Indians have had huge differences with the Americans in the past, however, both sides have learnt a few lessons in the interim. Both countries give space to each other for pursuing their own Pakistan policies as long as these don’t conflict with their interests beyond a point. It’s possible that the Americans will keep patronizing them, however, if they withdraw or have a minimal presence in Afghanistan the requirement of routing logistics through Pakistan, diminishes. Pakistan’s role in the Afghan talks is more an issue of not being a hindrance, rather than being a facilitator. If the Afghan government – Taliban talks succeed to a point and the Taliban has a safe area in Afghanistan, it will want more space than the overarching Pakistani umbrella allows. They are likely to value their freedom and be ready to look for a way out of the Pakistani shackles.
Americans and Indians have to understand each other’s compulsions. India cannot deploy combat elements in Afghanistan. It would lead to the Pakistani Army swivelling on its axis and deploying the substantial capability to its west. The Pakistani civil and military leadership would hallucinate. Hopefully, the 2 plus 2 Meet will lead to a greater understanding of each other’s limitations.
Indian Ocean Region (IOR) and the South China Sea (SCS)
The commitments that India takes on in the Indian Ocean Region (IOR) and the SCS need to be very judiciously arrived at. As on date, the Indian Navy hasn’t the wherewithal, all for posturing in the SCS. However, the Indian Ocean is another story. It can set the rules for the Chinese. As a part of the Quadrilateral working in unison, it can choke China. Notwithstanding bases at Djibouti or Gwadar or Hambantota; for that matter, Myanmar or Bangladesh, it’s a tough call for the Chinese to even get to Malacca Straits with the Indian Navy operating from home ports and our island territories of Andamans.
Both the US and India have to concurrently attempt winning the confidence of SCS countries. These countries need assurances that their battles will not be lone endeavours when their sovereignty is the issue. The maturing of the quadrilateral could provide more confidence to the SCS countries. The futuristic Quadrilateral has to be inclusive of such stakeholders.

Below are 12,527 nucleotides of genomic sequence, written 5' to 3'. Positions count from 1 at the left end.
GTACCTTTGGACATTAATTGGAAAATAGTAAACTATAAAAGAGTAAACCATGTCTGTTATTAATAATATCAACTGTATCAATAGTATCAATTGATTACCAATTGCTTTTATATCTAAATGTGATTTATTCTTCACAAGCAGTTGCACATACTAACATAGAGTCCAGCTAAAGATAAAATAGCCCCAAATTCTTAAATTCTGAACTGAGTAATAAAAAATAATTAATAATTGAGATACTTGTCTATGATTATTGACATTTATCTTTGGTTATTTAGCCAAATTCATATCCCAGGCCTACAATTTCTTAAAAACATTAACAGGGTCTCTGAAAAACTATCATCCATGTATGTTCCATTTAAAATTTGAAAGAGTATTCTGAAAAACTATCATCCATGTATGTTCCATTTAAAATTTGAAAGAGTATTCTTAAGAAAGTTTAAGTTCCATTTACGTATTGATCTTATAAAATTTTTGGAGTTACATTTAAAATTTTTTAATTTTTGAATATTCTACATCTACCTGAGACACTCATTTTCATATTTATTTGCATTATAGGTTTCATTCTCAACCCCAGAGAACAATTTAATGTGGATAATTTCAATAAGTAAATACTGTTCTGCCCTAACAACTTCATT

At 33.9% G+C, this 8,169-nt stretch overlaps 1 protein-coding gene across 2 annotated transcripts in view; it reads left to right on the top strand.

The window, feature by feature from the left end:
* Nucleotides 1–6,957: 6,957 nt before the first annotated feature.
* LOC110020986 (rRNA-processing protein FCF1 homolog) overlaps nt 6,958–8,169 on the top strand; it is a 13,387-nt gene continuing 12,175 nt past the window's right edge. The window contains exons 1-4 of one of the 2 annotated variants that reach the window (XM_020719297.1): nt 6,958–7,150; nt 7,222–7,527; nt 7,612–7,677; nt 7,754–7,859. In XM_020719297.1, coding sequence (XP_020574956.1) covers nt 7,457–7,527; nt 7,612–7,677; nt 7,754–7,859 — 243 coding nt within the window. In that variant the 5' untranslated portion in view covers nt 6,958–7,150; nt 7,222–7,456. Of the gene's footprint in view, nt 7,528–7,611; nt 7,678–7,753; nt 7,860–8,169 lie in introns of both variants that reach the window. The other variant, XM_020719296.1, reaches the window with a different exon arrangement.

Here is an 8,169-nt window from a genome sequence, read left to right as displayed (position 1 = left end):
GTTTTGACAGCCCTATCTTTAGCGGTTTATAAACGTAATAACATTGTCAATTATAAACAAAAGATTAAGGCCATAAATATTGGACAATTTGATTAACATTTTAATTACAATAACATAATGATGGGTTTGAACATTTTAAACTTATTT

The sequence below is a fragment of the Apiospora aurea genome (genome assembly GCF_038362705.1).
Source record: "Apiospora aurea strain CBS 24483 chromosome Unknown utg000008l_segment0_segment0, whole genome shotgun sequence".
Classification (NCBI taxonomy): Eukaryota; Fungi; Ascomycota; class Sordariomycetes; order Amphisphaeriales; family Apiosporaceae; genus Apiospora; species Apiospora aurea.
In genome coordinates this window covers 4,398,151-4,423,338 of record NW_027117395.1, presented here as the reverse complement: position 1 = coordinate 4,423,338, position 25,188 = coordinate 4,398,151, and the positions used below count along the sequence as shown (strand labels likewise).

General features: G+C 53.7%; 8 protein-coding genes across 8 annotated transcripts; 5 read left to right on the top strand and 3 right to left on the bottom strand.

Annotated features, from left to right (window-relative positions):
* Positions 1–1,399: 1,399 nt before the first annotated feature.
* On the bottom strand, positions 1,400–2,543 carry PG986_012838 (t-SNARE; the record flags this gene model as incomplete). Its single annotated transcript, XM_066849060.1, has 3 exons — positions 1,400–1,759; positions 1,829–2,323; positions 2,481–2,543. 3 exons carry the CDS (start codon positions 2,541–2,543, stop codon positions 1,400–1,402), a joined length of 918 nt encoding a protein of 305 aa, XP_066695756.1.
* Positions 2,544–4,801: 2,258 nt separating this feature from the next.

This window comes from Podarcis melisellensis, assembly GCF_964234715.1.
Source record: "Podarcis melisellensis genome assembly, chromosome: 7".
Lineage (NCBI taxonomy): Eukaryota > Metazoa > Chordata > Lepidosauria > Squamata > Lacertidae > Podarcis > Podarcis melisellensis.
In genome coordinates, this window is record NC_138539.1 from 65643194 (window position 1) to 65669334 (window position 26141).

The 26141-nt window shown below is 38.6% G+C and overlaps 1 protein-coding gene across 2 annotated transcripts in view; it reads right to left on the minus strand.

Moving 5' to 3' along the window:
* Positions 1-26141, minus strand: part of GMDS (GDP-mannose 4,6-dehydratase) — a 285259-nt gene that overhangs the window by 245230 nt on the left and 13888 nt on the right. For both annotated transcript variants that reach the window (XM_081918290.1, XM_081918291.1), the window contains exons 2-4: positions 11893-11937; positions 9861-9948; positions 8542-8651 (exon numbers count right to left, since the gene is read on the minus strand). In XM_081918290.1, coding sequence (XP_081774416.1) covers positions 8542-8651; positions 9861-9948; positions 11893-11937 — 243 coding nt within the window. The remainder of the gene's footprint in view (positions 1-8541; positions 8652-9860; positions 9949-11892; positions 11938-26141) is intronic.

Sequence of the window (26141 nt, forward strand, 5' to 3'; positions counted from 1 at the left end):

Signing of Basic Exchange and Cooperation Agreement (BECA)
India and the US have already signed a slew of agreements. These include the General Security of Military Information Agreement (GSOMIA) in 2002, Logistics Exchange Memorandum of Agreement (LEMOA) in 2016 and COMCASA the India specific derivative of the American General Security of Military Information Agreement (GSOMIA) in 2018. The Americans would be very keen to sign the Basic Exchange and Cooperation Agreement (BECA). BECA is the last of four basic agreements. With most of the hurdles having been cleared for US export of high tech weapon systems, BECA remains the last major lap to be run. BECA will allow us access to geospatial intelligence that in turn is extremely useful for missile guidance in addition to a host of other military functions. All eyes would be on the progress on the issue.
Trade pacts inevitably entail detailed discussions and negotiations. As yet, as per reports, we are not even in a position to put in place a mini trade pact. The US is India’s biggest trading partner. If we are to take advantage of COVID 19 influenced retraction of logistics tail from China and such manufacturing, Research & Development hubs shifting to India, it’s time to prioritise our trade relations with not just the USA but a host of other developed countries.
The US–India 2 Plus 2 is an event that can shape geopolitics regionally with cascading effects globally. The ripples of Indo-US 2 plus 2 will be felt in the SCS, Indian Ocean region and far beyond in Africa and the European Union. To what extent do these two powers jell, will be watched in Australia, Japan and New Zealand. COVID- 19 having had a sharp effect on the economies of both the US and India, it’s time to find ways and means to strengthen the relationship. The Chinese belligerency, openly on, also calls for both nations to find ways and means to put the brakes on Chinese expansionism. Globally, Americans and regionally Indians could be most affected if the Chinese march continues uncontested. There are enough reasons to draw complementary strategies.
Brig SK Chatterji (Retd)
(Disclaimer: The views and opinions expressed in this article are those of the author and do not necessarily reflect the official policy or position of BharatShakti.in)